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Is Metro Trying to Nullify Its Own Nondiscrimination Ordinance?


In 2009, the Metro Council approved a nondiscrimination ordinance that added protections for city workers from discrimination based on their sexual orientation or gender identity.

Five years later, Metro's lawyers are arguing that it should not be enforced by a court.

The Metro government and the Board of Parks and Recreation, along with Parks director Tommy Lynch and several other individuals, are being sued in federal court by former Metro Nashville Parks Police sergeant Pamela DeSoto, who claims she was discriminated against based on her sexual orientation, gender, race, and age. Her suit alleges that her rights were violated citing various statutes, among them the 2009 Metro ordinance.

But a recent brief filed by DeSoto's attorney, Ben Rose, and posted on his website reveals that Metro is seeking to dismiss DeSoto's claims pursuant to the ordinance "because the Ordinance ‘does not create a private right of action." In other words, they're arguing that the ordinance does not grant her the ability to sue the government for violating the ordinance.

Metro is arguing that the nondiscrimination ordinance does not include an enforcement mechanism — which is true and not disputed by Rose — but that the relevant chapter of the code does. That's the process through which they say the ordinance should be enforced, not through the courts. *(Note: To clarify, Rose acknowledges that the ordinance does not create an express private right of action, but he is arguing that one is implied.)

Metro attorney Keli Oliver stated the argument in an emailed statement to Pith:

Further, Chapter 11.20 of the Code has its own enforcement mechanism for discrimination complaints. Chapter 11.20 provides for an administrative process through which employees may file complaints and have them investigated. This section also provides for the Metro Human Relations Commission’s ability to hold hearings on complaints and even issue citations to have such matters heard before Metro courts. It is Metro’s position that this is the proper enforcement mechanism for any alleged violation of the anti-discrimination provisions of Chapter 11.20 and that ensuring that all such complaints are thoroughly investigated and brought before the proper tribunal effectuates the purposes of all the anti-discrimination provisions in the Code, including Section 11.20.130. And, of course, any employee that feels that he or she is aggrieved by discriminatory practices remains free to bring a direct suit for monetary damages under other anti-discrimination laws, such as Title VII or the Tennessee Human Rights Act.

In his brief, Rose disputes the suggestion that the council intended the ordinance to be enforced through the administrative process. He notes that "there is nothing contained within the text of the Metro Ordinance which even remotely suggests that it would be enforced in this manner" and that the broader chapter doesn't mandate the use of the process, but simply says that an individual claiming discrimination "may" file a complaint. Furthermore, Rose argues that the administrative complaint process is toothless, promising only that complaints "will be investigated."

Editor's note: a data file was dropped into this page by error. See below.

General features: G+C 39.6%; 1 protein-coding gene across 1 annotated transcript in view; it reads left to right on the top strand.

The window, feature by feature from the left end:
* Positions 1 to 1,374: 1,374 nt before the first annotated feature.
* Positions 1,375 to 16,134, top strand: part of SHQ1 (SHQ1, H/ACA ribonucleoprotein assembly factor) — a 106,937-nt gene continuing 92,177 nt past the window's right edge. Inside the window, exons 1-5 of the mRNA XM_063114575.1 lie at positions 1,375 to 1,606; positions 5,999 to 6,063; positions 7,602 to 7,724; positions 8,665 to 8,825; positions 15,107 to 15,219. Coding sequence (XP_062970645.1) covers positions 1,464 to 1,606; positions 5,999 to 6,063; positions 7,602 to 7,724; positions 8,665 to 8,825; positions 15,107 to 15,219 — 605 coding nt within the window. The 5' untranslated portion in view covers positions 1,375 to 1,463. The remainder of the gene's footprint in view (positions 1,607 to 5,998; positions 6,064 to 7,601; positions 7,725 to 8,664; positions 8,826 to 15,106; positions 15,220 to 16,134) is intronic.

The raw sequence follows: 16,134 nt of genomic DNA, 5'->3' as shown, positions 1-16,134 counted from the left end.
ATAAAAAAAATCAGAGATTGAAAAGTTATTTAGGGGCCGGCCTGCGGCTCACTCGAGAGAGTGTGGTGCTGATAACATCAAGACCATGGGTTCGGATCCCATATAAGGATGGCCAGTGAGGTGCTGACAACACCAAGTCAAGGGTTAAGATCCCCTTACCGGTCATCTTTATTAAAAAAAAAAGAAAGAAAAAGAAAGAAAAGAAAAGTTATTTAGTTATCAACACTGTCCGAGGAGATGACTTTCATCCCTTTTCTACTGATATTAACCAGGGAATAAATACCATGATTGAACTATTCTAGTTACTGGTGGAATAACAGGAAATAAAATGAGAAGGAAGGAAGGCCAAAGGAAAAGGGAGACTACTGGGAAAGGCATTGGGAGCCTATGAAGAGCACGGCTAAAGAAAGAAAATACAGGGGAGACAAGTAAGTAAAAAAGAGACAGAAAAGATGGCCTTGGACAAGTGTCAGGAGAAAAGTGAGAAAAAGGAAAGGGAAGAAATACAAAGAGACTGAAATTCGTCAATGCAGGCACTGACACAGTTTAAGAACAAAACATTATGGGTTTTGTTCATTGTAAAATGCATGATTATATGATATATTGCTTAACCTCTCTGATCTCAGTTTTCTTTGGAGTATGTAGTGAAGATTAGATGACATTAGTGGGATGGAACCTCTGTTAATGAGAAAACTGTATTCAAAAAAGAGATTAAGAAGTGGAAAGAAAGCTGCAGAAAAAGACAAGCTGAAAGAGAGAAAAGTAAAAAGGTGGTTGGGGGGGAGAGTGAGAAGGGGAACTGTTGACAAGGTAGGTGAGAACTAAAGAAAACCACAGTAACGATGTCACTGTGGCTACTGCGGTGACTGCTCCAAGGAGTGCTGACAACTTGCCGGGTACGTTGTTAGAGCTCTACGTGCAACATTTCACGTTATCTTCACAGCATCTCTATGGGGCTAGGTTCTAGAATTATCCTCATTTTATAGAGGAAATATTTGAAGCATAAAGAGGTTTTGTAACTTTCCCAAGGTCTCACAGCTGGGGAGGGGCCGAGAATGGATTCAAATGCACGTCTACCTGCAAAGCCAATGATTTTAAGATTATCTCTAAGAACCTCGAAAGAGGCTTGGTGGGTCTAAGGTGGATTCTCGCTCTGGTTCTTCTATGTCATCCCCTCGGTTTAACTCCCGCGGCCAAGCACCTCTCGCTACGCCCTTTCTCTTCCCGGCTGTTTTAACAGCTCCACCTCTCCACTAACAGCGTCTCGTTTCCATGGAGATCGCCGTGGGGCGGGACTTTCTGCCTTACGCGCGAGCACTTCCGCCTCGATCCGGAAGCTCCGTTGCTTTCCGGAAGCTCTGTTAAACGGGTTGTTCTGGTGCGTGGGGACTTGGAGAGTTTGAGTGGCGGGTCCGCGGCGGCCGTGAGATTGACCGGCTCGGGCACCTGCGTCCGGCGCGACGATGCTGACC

"If discrimination is found to exist, the administrative scheme turns out to be the ultimate paper tiger, or in the vernacular, an impotent tool for rooting out rampant discrimination at the heart of a good old boy network in Metro like Parks Police," he writes in the brief.

He concludes later: “The enactment of the Metro Ordinance did nothing to change this toothless process other than provide Metro with the appearance of abhorring race, gender, age and most recently sexual orientation discrimination. Short of a mandatory “investigation” of the claims, Metro simply ignores these types of discrimination complaints under its administrative scheme…In other words, if rampant discrimination exists in Metro, as has been alleged in this case, and it fails or refuses to address it, there is no real remedy for aggrieved employees like Sgt. DeSoto.”

Rose also points to the legislative history of the ordinance, arguing that the record makes it clear that council members believed the ordinance would be enforced through the courts. He points to statements from council members during the debate over the ordinance about crafting a law that would stand up in court.

"Metro has basically taken the position that its own ordinance banning sexual orientation discrimination is meaningless," Rose said in a statement to Pith. "We cannot agree with this position and the Metro Council proceedings do not support it either."

"Clearly, the Mayor and Metro's lawyers want to appear to be accommodating to victims of sexual orientation discrimination, but when the rubber meets the road, they hide behind convoluted legal arguments. If Metro really wants to make a difference, it should simply acknowledge what Metro Council did back in 2009."

Update 12:55 p.m.: This post was updated to include the note above.